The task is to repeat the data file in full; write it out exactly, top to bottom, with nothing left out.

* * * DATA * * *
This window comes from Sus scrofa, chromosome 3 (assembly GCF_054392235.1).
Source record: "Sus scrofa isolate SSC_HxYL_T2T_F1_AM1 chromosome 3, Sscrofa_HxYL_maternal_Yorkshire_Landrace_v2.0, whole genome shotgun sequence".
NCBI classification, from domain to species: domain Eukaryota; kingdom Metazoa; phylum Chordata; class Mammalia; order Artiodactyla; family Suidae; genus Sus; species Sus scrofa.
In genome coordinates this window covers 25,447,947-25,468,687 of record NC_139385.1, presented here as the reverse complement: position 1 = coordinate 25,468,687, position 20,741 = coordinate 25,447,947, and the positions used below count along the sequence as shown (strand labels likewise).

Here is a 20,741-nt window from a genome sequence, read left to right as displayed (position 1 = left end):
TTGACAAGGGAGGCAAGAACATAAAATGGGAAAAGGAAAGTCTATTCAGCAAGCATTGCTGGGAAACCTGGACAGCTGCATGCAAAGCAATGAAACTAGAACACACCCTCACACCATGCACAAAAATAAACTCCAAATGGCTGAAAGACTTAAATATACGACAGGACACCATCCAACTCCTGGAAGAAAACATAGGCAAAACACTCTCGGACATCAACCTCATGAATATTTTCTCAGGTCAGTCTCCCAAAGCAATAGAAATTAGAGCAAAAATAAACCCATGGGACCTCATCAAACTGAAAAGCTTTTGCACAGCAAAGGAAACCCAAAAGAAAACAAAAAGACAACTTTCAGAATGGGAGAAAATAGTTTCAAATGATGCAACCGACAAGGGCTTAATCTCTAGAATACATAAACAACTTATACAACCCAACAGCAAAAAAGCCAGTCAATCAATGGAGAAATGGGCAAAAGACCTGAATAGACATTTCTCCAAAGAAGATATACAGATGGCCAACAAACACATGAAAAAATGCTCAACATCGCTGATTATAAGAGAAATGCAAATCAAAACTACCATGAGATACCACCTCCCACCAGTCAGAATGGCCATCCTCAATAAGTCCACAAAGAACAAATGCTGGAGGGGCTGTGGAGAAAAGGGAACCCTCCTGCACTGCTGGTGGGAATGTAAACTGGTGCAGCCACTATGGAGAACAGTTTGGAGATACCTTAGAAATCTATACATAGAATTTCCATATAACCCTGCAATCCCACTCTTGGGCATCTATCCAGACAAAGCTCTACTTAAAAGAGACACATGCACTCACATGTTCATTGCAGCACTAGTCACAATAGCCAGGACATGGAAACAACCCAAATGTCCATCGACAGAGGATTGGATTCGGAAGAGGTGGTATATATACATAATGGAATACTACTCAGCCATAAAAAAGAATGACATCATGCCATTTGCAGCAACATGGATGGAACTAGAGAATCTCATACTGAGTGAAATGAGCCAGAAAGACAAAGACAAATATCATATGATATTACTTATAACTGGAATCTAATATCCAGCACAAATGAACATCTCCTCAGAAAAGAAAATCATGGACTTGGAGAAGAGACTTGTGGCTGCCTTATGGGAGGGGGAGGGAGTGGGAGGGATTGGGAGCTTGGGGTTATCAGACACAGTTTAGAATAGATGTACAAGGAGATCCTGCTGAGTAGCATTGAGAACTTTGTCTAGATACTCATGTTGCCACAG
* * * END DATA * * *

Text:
This window comes from Sus scrofa, chromosome 3 (assembly GCF_054392235.1).
Source record: "Sus scrofa isolate SSC_HxYL_T2T_F1_AM1 chromosome 3, Sscrofa_HxYL_maternal_Yorkshire_Landrace_v2.0, whole genome shotgun sequence".
NCBI classification, from domain to species: domain Eukaryota; kingdom Metazoa; phylum Chordata; class Mammalia; order Artiodactyla; family Suidae; genus Sus; species Sus scrofa.
In genome coordinates this window covers 25,447,947-25,468,687 of record NC_139385.1, presented here as the reverse complement: position 1 = coordinate 25,468,687, position 20,741 = coordinate 25,447,947, and the positions used below count along the sequence as shown (strand labels likewise).

Here is a 20,741-nt window from a genome sequence, read left to right as displayed (position 1 = left end):
TTGACAAGGGAGGCAAGAACATAAAATGGGAAAAGGAAAGTCTATTCAGCAAGCATTGCTGGGAAACCTGGACAGCTGCATGCAAAGCAATGAAACTAGAACACACCCTCACACCATGCACAAAAATAAACTCCAAATGGCTGAAAGACTTAAATATACGACAGGACACCATCCAACTCCTGGAAGAAAACATAGGCAAAACACTCTCGGACATCAACCTCATGAATATTTTCTCAGGTCAGTCTCCCAAAGCAATAGAAATTAGAGCAAAAATAAACCCATGGGACCTCATCAAACTGAAAAGCTTTTGCACAGCAAAGGAAACCCAAAAGAAAACAAAAAGACAACTTTCAGAATGGGAGAAAATAGTTTCAAATGATGCAACCGACAAGGGCTTAATCTCTAGAATACATAAACAACTTATACAACCCAACAGCAAAAAAGCCAGTCAATCAATGGAGAAATGGGCAAAAGACCTGAATAGACATTTCTCCAAAGAAGATATACAGATGGCCAACAAACACATGAAAAAATGCTCAACATCGCTGATTATAAGAGAAATGCAAATCAAAACTACCATGAGATACCACCTCCCACCAGTCAGAATGGCCATCCTCAATAAGTCCACAAAGAACAAATGCTGGAGGGGCTGTGGAGAAAAGGGAACCCTCCTGCACTGCTGGTGGGAATGTAAACTGGTGCAGCCACTATGGAGAACAGTTTGGAGATACCTTAGAAATCTATACATAGAATTTCCATATAACCCTGCAATCCCACTCTTGGGCATCTATCCAGACAAAGCTCTACTTAAAAGAGACACATGCACTCACATGTTCATTGCAGCACTAGTCACAATAGCCAGGACATGGAAACAACCCAAATGTCCATCGACAGAGGATTGGATTCGGAAGAGGTGGTATATATACATAATGGAATACTACTCAGCCATAAAAAAGAATGACATCATGCCATTTGCAGCAACATGGATGGAACTAGAGAATCTCATACTGAGTGAAATGAGCCAGAAAGACAAAGACAAATATCATATGATATTACTTATAACTGGAATCTAATATCCAGCACAAATGAACATCTCCTCAGAAAAGAAAATCATGGACTTGGAGAAGAGACTTGTGGCTGCCTTATGGGAGGGGGAGGGAGTGGGAGGGATTGGGAGCTTGGGGTTATCAGACACAGTTTAGAATAGATGTACAAGGAGATCCTGCTGAGTAGCATTGAGAACTTTGTCTAGATACTCATGTTGCCACAG